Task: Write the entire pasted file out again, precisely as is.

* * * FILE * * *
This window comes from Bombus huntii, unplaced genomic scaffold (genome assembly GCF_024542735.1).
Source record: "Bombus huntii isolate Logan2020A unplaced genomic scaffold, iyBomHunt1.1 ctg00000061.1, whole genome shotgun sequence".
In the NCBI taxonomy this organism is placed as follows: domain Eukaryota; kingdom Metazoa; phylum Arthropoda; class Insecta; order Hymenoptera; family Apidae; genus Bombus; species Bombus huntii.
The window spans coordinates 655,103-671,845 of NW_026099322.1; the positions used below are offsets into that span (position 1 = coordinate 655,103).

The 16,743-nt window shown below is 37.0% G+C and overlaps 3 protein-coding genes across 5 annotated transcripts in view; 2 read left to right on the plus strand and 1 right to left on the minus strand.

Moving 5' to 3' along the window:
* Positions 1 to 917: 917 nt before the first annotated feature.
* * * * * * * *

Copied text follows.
This window comes from Bombus huntii, unplaced genomic scaffold (genome assembly GCF_024542735.1).
Source record: "Bombus huntii isolate Logan2020A unplaced genomic scaffold, iyBomHunt1.1 ctg00000061.1, whole genome shotgun sequence".
In the NCBI taxonomy this organism is placed as follows: domain Eukaryota; kingdom Metazoa; phylum Arthropoda; class Insecta; order Hymenoptera; family Apidae; genus Bombus; species Bombus huntii.
The window spans coordinates 655,103-671,845 of NW_026099322.1; the positions used below are offsets into that span (position 1 = coordinate 655,103).

The 16,743-nt window shown below is 37.0% G+C and overlaps 3 protein-coding genes across 5 annotated transcripts in view; 2 read left to right on the plus strand and 1 right to left on the minus strand.

Moving 5' to 3' along the window:
* Positions 1 to 917: 917 nt before the first annotated feature.